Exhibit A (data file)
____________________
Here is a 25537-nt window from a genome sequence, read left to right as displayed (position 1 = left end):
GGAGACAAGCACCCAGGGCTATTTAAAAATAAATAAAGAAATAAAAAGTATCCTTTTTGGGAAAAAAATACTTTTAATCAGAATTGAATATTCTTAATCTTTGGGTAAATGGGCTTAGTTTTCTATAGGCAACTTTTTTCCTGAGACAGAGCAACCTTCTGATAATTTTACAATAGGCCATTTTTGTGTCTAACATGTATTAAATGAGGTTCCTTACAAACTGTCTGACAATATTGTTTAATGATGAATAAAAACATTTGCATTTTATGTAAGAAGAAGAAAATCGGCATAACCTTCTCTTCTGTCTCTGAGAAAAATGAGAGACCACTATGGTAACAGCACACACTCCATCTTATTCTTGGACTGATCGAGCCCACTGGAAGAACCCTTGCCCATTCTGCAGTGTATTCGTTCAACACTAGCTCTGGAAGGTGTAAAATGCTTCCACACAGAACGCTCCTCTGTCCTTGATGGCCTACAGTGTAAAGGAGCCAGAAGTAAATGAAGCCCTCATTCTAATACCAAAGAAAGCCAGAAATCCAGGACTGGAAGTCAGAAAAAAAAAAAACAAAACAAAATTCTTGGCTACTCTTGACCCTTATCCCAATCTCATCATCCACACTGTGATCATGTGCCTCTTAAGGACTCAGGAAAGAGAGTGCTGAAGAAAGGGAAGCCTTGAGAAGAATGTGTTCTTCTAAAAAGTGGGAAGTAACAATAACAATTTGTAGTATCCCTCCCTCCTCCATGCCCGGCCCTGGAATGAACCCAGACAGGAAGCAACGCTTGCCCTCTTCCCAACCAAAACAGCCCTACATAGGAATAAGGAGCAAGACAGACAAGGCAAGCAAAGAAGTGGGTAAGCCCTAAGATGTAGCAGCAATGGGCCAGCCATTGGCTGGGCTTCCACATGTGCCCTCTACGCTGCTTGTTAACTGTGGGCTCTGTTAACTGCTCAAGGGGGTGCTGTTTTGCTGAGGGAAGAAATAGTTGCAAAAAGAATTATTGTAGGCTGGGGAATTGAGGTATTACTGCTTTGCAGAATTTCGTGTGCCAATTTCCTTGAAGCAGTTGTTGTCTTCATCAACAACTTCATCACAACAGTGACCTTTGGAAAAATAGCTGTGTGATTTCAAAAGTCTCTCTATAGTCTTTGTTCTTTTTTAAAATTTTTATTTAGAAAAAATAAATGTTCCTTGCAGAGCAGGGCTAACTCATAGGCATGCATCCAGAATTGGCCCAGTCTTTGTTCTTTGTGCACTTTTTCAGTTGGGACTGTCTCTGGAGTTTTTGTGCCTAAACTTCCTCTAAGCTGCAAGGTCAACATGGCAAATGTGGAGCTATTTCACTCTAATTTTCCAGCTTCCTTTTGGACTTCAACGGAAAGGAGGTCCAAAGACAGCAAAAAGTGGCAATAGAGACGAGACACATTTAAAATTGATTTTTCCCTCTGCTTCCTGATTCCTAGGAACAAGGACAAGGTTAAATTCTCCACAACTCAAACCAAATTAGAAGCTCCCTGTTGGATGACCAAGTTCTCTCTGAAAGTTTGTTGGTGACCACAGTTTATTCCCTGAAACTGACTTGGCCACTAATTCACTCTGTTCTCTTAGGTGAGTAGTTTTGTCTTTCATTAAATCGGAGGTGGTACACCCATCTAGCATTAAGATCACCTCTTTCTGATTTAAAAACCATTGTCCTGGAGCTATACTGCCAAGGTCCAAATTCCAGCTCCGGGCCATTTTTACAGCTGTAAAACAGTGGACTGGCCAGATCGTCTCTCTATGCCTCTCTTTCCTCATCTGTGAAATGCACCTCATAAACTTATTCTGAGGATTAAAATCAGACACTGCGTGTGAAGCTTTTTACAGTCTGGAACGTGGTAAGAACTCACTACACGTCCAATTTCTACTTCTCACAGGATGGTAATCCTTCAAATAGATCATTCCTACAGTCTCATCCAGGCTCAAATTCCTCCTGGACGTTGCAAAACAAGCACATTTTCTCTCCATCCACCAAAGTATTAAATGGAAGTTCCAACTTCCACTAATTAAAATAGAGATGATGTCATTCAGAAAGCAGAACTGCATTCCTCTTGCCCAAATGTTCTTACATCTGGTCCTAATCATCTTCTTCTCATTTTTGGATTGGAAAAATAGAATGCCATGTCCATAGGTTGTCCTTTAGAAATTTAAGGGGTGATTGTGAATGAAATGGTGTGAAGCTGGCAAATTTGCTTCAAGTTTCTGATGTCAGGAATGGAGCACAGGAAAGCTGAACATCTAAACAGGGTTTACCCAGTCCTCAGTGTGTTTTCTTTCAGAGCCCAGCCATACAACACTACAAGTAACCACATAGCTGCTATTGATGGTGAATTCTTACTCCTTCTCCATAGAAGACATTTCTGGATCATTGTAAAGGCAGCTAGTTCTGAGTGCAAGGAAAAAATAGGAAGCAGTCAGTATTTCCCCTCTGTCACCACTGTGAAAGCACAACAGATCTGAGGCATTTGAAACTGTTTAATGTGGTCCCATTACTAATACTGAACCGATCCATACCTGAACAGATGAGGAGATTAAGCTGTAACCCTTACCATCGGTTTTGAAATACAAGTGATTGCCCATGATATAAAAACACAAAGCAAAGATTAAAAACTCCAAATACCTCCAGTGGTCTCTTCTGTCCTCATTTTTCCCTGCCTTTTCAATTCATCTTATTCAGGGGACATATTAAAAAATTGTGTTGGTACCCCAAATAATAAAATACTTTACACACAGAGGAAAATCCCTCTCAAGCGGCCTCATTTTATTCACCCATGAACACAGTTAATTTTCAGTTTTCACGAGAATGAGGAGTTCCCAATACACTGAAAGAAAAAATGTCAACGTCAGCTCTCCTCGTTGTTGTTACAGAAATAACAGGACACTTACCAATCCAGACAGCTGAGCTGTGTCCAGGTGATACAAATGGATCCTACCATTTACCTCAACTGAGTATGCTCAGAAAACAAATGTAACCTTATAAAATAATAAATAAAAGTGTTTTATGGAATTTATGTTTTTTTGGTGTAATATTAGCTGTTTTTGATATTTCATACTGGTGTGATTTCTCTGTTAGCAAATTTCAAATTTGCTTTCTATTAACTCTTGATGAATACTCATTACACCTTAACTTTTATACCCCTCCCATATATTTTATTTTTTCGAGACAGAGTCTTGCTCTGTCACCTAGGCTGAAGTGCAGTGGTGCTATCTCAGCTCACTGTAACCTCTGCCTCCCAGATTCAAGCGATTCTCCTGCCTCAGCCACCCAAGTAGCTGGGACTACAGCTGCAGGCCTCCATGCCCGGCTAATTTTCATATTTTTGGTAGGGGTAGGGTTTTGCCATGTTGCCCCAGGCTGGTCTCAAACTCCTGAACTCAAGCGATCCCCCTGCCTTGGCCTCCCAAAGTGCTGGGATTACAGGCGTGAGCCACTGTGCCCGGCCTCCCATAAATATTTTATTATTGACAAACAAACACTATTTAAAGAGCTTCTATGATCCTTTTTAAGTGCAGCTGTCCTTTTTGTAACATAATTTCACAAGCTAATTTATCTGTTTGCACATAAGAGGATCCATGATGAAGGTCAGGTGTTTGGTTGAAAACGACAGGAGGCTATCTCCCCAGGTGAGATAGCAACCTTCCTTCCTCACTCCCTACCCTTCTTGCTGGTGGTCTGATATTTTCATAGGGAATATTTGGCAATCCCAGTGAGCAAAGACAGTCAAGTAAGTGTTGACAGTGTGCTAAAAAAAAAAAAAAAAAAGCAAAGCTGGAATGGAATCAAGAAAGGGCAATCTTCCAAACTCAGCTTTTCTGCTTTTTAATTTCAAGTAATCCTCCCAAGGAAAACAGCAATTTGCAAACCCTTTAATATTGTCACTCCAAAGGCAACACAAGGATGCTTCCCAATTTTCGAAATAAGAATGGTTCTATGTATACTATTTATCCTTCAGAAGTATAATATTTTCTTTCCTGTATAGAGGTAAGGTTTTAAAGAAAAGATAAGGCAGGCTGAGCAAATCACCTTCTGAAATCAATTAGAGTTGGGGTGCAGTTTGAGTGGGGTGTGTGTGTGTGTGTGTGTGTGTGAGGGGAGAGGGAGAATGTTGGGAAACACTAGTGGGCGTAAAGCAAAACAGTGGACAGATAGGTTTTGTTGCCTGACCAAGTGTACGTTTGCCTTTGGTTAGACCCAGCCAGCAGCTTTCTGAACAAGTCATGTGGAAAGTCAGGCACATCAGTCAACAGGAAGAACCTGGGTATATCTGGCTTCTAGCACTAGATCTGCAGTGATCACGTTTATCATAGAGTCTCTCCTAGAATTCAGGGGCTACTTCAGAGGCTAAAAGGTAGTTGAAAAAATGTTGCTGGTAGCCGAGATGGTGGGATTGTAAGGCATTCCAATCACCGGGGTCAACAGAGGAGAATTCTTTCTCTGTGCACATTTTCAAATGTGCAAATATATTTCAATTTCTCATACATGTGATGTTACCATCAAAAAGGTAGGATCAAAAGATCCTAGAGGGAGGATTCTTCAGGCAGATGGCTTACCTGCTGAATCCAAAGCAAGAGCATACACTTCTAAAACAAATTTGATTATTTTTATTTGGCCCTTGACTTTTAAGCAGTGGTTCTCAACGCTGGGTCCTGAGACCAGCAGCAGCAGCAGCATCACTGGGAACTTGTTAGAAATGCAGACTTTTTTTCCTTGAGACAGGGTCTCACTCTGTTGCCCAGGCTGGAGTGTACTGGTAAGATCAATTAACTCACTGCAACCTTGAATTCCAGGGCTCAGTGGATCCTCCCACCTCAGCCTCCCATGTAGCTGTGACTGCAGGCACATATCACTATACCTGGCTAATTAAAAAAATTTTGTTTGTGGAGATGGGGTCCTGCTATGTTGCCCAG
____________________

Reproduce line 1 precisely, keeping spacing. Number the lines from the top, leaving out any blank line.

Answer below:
Here is a 25537-nt window from a genome sequence, read left to right as displayed (position 1 = left end):